Finally, you can have breakfast at Tiffany's

A cinema still from Breakfast At Tiffany's starring Audrey Hepburn.
A cinema still from Breakfast At Tiffany's starring Audrey Hepburn.PHOTO: PARAMOUNT PICTURES

NEW YORK (NYTimes) - There are certain movie scenes that are so iconic that they still retain their importance in the pop-culture lexicon, even decades later.

When Holly Golightly, played by Audrey Hepburn, stepped out of a yellow cab and sauntered to the window of Tiffany & Co. in the 1961 film Breakfast At Tiffany's, with Henry Mancini and Johnny Mercer's Moon River playing in the background, such a scene was created.

As Holly ate a croissant and carried a cup of coffee, she was still, unfortunately, on the outside of the building. Since 1837, Tiffany's has been a pre-eminent luxury jeweller and not a place where you could actually have breakfast.

However, that changed on Friday, with the opening of the Blue Box Cafe at the company's venerable flagship store on Fifth Avenue and West 57th Street in New York City.

Located on the fourth floor of the building, which houses a recently renovated home and accessories section, the cafe is a bright, airy space, with the breakfast starting at US$29 (S$39). The offering comes with coffee or tea, followed by a croissant and seasonal fruit and rounded out with your choice of a buttermilk waffle, smoked salmon and bagel stack, truffle eggs or avocado toast.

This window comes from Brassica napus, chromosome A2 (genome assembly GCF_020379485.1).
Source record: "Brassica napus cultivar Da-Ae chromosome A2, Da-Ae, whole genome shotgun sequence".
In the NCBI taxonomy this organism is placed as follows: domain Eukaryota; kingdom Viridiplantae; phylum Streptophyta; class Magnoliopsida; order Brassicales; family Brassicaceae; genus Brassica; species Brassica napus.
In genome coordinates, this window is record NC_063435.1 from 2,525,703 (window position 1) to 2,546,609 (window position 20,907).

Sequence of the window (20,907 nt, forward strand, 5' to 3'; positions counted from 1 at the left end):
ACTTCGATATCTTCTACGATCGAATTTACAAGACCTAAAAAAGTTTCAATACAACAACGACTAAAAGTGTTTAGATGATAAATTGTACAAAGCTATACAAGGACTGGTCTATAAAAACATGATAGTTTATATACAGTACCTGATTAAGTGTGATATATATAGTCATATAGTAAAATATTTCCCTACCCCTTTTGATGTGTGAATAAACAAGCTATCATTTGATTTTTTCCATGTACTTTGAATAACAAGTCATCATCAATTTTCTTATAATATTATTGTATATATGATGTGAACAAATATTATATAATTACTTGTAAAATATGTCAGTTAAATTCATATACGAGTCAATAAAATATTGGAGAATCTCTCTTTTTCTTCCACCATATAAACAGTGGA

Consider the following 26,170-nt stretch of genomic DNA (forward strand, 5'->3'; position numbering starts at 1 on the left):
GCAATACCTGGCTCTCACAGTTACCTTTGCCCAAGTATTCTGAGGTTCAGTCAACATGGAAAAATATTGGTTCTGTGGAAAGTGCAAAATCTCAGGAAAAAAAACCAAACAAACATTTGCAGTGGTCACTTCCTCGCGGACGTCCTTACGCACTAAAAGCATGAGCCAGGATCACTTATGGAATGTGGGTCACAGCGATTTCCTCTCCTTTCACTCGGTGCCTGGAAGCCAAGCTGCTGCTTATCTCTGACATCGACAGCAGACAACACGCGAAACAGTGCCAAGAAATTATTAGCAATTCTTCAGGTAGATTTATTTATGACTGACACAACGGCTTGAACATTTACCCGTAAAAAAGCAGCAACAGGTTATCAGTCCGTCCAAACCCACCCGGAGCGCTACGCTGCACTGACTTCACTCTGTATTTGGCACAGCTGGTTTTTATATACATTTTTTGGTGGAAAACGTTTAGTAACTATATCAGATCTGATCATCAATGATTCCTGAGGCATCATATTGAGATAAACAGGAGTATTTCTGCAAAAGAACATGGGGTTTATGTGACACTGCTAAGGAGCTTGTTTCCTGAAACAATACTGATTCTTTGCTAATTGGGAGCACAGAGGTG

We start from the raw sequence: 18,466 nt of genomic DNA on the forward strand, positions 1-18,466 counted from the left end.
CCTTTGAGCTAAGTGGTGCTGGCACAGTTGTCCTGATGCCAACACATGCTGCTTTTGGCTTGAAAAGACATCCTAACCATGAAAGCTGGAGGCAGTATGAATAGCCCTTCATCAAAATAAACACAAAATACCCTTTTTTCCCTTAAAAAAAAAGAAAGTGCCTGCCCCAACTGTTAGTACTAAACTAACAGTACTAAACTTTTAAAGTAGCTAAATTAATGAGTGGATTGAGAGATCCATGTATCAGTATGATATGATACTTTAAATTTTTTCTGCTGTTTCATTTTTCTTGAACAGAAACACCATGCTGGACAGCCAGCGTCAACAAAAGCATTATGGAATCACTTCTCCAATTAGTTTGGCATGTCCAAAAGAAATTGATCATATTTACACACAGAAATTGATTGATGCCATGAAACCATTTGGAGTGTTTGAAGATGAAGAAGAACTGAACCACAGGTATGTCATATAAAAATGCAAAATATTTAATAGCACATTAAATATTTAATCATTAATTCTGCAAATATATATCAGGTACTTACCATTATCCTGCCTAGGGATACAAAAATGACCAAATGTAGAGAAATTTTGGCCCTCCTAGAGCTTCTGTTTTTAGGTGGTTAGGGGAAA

The prix fixe lunch, which includes a starter and main courses like the Fifth Avenue salad, with Maine lobster, grapefruit and poppy-seed dressing, and an olive-oil poached salmon, with caviar and smashed potatoes, costs US$39.

There is also a "Tiffany Tea" menu offering (US$49), featuring teas by Bellocq as well as a selection of finger sandwiches and bakery items. Individual sweets and warm beverages are also available, from an espresso (US$5) to a slice of chocolate mousse cake (US$12).

 

The cafe is accentuated by heavy usage of the company's classic robin's-egg blue motif on everything from the walls to the plates. Only two blocks from the southern boundary of Central Park, the cafe has an excellent window view of the popular destination.

With many traditional retailers losing customers at their brick and mortar locations to online competitors, there has been an increased focus on cultivating experiences for shoppers. For generations of Hepburn fans, the outsized presence of the flagship store has allowed them to retrace her steps from the movie, but now they can truly have breakfast at Tiffany's, 56 years after the film's release.